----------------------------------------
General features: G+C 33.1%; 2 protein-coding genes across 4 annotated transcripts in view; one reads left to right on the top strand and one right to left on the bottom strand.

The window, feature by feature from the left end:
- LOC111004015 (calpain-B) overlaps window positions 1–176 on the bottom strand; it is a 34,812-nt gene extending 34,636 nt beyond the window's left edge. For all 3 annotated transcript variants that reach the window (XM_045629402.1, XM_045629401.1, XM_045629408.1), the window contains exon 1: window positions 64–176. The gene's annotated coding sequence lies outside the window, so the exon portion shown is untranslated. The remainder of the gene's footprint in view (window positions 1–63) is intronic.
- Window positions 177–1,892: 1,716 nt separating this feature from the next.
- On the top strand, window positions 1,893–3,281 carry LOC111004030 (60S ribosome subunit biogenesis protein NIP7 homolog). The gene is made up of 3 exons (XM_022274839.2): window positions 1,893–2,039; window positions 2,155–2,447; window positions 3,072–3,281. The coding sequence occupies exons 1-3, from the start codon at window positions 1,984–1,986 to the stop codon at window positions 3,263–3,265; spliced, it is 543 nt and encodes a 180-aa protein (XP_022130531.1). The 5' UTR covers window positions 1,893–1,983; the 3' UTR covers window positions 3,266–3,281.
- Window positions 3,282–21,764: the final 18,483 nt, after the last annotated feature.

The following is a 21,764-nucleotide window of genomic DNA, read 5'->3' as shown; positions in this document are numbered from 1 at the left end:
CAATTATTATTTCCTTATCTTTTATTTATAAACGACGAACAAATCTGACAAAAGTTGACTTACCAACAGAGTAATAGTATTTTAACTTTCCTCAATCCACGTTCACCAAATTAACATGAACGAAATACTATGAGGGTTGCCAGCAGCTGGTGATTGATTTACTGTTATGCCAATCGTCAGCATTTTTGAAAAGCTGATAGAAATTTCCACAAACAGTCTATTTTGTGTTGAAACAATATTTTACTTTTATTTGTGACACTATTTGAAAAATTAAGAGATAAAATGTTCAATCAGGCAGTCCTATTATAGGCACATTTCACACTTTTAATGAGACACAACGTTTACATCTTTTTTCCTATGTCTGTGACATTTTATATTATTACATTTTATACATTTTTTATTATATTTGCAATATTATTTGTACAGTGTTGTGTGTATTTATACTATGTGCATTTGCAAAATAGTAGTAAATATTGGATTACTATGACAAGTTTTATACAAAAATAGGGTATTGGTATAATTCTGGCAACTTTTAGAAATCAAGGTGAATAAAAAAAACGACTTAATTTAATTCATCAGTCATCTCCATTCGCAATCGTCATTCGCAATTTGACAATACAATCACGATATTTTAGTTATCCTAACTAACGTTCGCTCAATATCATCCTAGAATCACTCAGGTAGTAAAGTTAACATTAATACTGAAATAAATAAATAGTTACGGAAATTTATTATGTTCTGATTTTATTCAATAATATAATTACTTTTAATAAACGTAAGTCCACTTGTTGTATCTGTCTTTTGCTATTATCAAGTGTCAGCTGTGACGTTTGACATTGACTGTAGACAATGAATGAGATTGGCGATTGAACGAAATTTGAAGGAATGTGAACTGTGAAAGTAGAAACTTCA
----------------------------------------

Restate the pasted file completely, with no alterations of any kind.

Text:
General features: G+C 33.1%; 2 protein-coding genes across 4 annotated transcripts in view; one reads left to right on the top strand and one right to left on the bottom strand.

The window, feature by feature from the left end:
- LOC111004015 (calpain-B) overlaps window positions 1–176 on the bottom strand; it is a 34,812-nt gene extending 34,636 nt beyond the window's left edge. For all 3 annotated transcript variants that reach the window (XM_045629402.1, XM_045629401.1, XM_045629408.1), the window contains exon 1: window positions 64–176. The gene's annotated coding sequence lies outside the window, so the exon portion shown is untranslated. The remainder of the gene's footprint in view (window positions 1–63) is intronic.
- Window positions 177–1,892: 1,716 nt separating this feature from the next.
- On the top strand, window positions 1,893–3,281 carry LOC111004030 (60S ribosome subunit biogenesis protein NIP7 homolog). The gene is made up of 3 exons (XM_022274839.2): window positions 1,893–2,039; window positions 2,155–2,447; window positions 3,072–3,281. The coding sequence occupies exons 1-3, from the start codon at window positions 1,984–1,986 to the stop codon at window positions 3,263–3,265; spliced, it is 543 nt and encodes a 180-aa protein (XP_022130531.1). The 5' UTR covers window positions 1,893–1,983; the 3' UTR covers window positions 3,266–3,281.
- Window positions 3,282–21,764: the final 18,483 nt, after the last annotated feature.

The following is a 21,764-nucleotide window of genomic DNA, read 5'->3' as shown; positions in this document are numbered from 1 at the left end:
CAATTATTATTTCCTTATCTTTTATTTATAAACGACGAACAAATCTGACAAAAGTTGACTTACCAACAGAGTAATAGTATTTTAACTTTCCTCAATCCACGTTCACCAAATTAACATGAACGAAATACTATGAGGGTTGCCAGCAGCTGGTGATTGATTTACTGTTATGCCAATCGTCAGCATTTTTGAAAAGCTGATAGAAATTTCCACAAACAGTCTATTTTGTGTTGAAACAATATTTTACTTTTATTTGTGACACTATTTGAAAAATTAAGAGATAAAATGTTCAATCAGGCAGTCCTATTATAGGCACATTTCACACTTTTAATGAGACACAACGTTTACATCTTTTTTCCTATGTCTGTGACATTTTATATTATTACATTTTATACATTTTTTATTATATTTGCAATATTATTTGTACAGTGTTGTGTGTATTTATACTATGTGCATTTGCAAAATAGTAGTAAATATTGGATTACTATGACAAGTTTTATACAAAAATAGGGTATTGGTATAATTCTGGCAACTTTTAGAAATCAAGGTGAATAAAAAAAACGACTTAATTTAATTCATCAGTCATCTCCATTCGCAATCGTCATTCGCAATTTGACAATACAATCACGATATTTTAGTTATCCTAACTAACGTTCGCTCAATATCATCCTAGAATCACTCAGGTAGTAAAGTTAACATTAATACTGAAATAAATAAATAGTTACGGAAATTTATTATGTTCTGATTTTATTCAATAATATAATTACTTTTAATAAACGTAAGTCCACTTGTTGTATCTGTCTTTTGCTATTATCAAGTGTCAGCTGTGACGTTTGACATTGACTGTAGACAATGAATGAGATTGGCGATTGAACGAAATTTGAAGGAATGTGAACTGTGAAAGTAGAAACTTCA